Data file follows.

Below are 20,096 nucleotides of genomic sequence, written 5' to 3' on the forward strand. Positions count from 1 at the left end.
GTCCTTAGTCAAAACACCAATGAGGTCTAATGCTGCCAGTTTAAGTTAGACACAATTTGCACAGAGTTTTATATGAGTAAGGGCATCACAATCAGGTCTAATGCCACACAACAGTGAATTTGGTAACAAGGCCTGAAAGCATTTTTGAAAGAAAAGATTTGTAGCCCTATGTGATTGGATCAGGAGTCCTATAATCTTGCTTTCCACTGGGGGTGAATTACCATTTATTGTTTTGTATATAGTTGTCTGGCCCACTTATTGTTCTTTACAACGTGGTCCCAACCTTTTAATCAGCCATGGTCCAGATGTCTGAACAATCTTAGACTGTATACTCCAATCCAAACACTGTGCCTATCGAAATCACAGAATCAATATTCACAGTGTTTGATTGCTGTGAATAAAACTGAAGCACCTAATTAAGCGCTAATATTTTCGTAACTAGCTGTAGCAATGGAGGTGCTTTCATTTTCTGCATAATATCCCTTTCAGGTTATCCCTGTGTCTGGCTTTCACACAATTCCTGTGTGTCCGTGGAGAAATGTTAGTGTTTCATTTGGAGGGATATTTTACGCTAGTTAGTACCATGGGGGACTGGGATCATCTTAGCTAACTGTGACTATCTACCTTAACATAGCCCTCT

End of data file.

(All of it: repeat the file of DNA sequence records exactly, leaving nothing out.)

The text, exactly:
Below are 20,096 nucleotides of genomic sequence, written 5' to 3' on the forward strand. Positions count from 1 at the left end.
GTCCTTAGTCAAAACACCAATGAGGTCTAATGCTGCCAGTTTAAGTTAGACACAATTTGCACAGAGTTTTATATGAGTAAGGGCATCACAATCAGGTCTAATGCCACACAACAGTGAATTTGGTAACAAGGCCTGAAAGCATTTTTGAAAGAAAAGATTTGTAGCCCTATGTGATTGGATCAGGAGTCCTATAATCTTGCTTTCCACTGGGGGTGAATTACCATTTATTGTTTTGTATATAGTTGTCTGGCCCACTTATTGTTCTTTACAACGTGGTCCCAACCTTTTAATCAGCCATGGTCCAGATGTCTGAACAATCTTAGACTGTATACTCCAATCCAAACACTGTGCCTATCGAAATCACAGAATCAATATTCACAGTGTTTGATTGCTGTGAATAAAACTGAAGCACCTAATTAAGCGCTAATATTTTCGTAACTAGCTGTAGCAATGGAGGTGCTTTCATTTTCTGCATAATATCCCTTTCAGGTTATCCCTGTGTCTGGCTTTCACACAATTCCTGTGTGTCCGTGGAGAAATGTTAGTGTTTCATTTGGAGGGATATTTTACGCTAGTTAGTACCATGGGGGACTGGGATCATCTTAGCTAACTGTGACTATCTACCTTAACATAGCCCTCT